Even through a pandemic, USC was able to transition into an online schooling format. Even with the classes being online I had some of the most fun learning. Being in Europe I was hesitant about attending the class because I worried about my timezone being too different and the lessons interfering with my work, thankfully I convinced myself that I would probably regret not doing the course. My worries were put away when I got into my first zoom call with my group: Spencer, Rufus, and Harrison. It was the beginning to a great 4 weeks.
Here’s the website we made as a team: https://sites.google.com/view/uscexploreengineeringteam5
Week 1 we focused on robotics. Our professor Darin Gray assigned us with the task to create a disaster relief robot that would guide citizens out of a collapsed building. Of course we can’t make a system that actually does this but the point was to design a robot that could emulate somewhat of that task. Our group decided to use some AI with utilizing the “turn-left” method that is typically used to solve mazes. We chose this method as it is a sure fire way to reach the exit, the only issue it takes forever as demonstrated by our video that took 13 minutes. To code the robot Rufus did the bulk of the coding with supplementary help from Spencer and Harrison in RobotC.
My main focus for the week was the research paper. The topic was about various ideas on disaster relief robots. I did not realize how effective teamwork can be when writing a paper. We were able to draft a pretty decent 5 page research paper in about 3 days. Being able to accomplish this my confidence in my group grew. Our bonds also strengthen with each zoom call and virbela meeting where we would crack jokes and have fun with the TAs.
The focus of this week was civil engineering. We had 2 main tasks, craft a 2D bridge for the lowest cost while still being in the requirements and crafting a 3D bridge with the heaviest load. We all tried our hand at the 2D bridge but once one of us achieved the best bridge Spencer and I focused our attention on the 3D program. The wood we were given was balsa. Balsa is slightly stronger in tension than in compressions so I wanted my bridge to utilize this fact. As a result I decided to build a substructure truss and a pratt truss for the superstructure.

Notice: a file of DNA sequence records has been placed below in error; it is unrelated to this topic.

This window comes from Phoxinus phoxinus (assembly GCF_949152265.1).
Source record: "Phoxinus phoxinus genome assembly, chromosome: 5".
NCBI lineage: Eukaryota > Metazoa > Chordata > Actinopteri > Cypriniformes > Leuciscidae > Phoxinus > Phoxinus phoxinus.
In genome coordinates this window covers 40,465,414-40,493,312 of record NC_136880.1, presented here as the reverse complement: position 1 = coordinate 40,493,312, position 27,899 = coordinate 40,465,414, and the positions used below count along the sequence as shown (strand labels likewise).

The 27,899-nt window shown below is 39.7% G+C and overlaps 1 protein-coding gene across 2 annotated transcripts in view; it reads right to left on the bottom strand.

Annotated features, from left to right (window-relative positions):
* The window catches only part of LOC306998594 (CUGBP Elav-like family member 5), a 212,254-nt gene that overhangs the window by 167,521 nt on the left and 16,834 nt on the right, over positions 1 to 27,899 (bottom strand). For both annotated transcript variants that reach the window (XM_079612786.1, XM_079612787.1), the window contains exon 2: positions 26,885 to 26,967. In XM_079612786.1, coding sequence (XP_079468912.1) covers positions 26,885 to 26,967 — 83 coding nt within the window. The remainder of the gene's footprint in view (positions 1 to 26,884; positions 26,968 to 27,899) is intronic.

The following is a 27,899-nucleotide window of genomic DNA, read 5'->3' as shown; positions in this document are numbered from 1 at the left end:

For our research paper we looked at the anatomy of the bridge alongside discussing bridges like the Golden Gate bridge and the Tacoma bridge.
Electrical and Biomedical engineering was the name of the game for this week. Sadly we did not have as much time as usual as it was the 4th of July weekend. Nonetheless, our professor wanted us to create a digital circuit with black box inputs that would use boolean logic to produce different signals for different risk factors of covid-19. An example would be if you started to cough the light would turn yellow. I made the truth table and boolean algebra equations while Spencer drafted the circuit board where we would help troubleshoot via screen share on Zoom. Our paper was a bit dull as we just discussed the components and manufacturing of circuit boards.
|Risk Factors||Dry Cough (x)|
Increase in Temp (y)
|Oxygen Level (z)||Equations|
xȳẑ + x̄yẑ + x̄ȳz =1
xyẑ + x̄yz + xȳz =2
This was our final week. We wanted to go out strong, and out strong, we went. The engineering fields for this week were, industrial, aerospace, chemical, and mechanical. We were tasked with designing a rocket that would launch and deploy a carbon capture device. Spencer and Harrison decided to tackle the rocket aspect while I focused on the carbon capture system. After many iterations our rocket destroyed all the other groups going 500,000 feet into the air, breaking into outer space. In addition our carbon capture device was based off MIT research where they used chemically coated plates that would attract only CO2.
I am so happy to have done this course. Even though it was online I was able to form amazing memories with my group. We even played warzone and got 1st place on the last day. I couldn’t have asked for better TAs (especially Chirag.) Would I do it again? For sure, but sadly my first summer pre-college course was my last, and I am so glad to have had it.